Securities Law Prof Blog

Editor: Eric C. Chaffee
Univ. of Toledo College of Law

Tuesday, August 5, 2008

Thompson on Delaware's Disclosure

Delaware's Disclosure: Moving the Line of Federal-State Corporate Regulation, by Robert B. Thompson, Vanderbilt University - School of Law; Vanderbilt University - Owen Graduate School of Management, was recently posted on SSRN.  Here is the abstract:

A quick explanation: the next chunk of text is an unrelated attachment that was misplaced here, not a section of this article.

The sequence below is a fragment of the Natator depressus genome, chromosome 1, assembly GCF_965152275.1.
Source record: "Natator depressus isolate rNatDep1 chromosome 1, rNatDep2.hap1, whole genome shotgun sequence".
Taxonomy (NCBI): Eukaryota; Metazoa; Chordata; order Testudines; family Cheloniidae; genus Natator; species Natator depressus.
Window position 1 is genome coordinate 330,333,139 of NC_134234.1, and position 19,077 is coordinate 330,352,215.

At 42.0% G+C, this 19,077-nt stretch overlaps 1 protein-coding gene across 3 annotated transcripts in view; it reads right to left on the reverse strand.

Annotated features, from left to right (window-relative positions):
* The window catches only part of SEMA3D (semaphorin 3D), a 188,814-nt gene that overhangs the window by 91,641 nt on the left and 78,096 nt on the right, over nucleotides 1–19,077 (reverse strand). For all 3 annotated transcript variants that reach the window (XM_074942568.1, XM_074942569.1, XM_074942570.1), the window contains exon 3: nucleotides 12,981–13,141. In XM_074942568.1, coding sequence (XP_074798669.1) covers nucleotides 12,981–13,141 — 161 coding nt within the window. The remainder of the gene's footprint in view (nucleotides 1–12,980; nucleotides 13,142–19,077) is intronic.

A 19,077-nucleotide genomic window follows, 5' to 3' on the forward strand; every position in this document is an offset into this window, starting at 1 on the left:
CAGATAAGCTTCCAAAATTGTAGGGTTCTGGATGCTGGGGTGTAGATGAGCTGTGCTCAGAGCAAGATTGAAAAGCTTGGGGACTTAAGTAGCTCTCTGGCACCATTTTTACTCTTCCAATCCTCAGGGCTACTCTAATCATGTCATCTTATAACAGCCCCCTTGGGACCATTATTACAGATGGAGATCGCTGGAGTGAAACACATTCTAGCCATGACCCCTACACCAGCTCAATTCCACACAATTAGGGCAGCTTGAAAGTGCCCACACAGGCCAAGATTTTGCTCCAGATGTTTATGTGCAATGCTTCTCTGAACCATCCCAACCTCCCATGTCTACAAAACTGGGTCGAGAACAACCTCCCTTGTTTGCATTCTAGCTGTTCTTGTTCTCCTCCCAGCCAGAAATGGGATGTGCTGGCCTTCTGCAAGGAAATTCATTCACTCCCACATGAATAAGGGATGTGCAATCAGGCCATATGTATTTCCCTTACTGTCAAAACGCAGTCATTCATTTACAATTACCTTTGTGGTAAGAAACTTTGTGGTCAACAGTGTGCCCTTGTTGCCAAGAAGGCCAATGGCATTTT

Delaware's century-long success in attracting corporations to use its law has provoked a recurring series of inquiries seeking to explain how one of our smallest and least populous states dominates such an important part of our national economy. The larger potential challenge to Delaware's hegemony is the continued shrinking of the space for any state corporate law as the federal government elects to encompass more and more of all fields of American law. This article develops how judicial requirements as to disclosure have become a way for Delaware to push into the part of corporate governance that has been most visibly the federal government's domain. By case law particularly visible since 2007, Delaware courts have expanded the reach of Delaware law in corporate governance via disclosure even in an age of growing federal regulation. This development shows that disclosure to protect the exercise of shareholder governance rights cannot be effectively separated from legal protection that substantively protects shareholder's ability to act within that space, protection usually provided by fiduciary duty provided by Unocal, Revlon and other such well known Delaware cases. Absent a broader federalization of corporate law, only Delaware can provide protection of both disclosure and the shareholders' substantive rights, giving Delaware a continuing advantage as a lawgiver in resolving corporate governance disputes. Additionally, this article addresses challenges made to Delaware law as indeterminate, providing a structural overview that suggests judicial review of director action can best be seen within a space running between judicial deference on one side and intrusive judicial review on the other. The article provides a schematic presentation of how various Delaware cases seen as indeterminate easily fit within such a structure.

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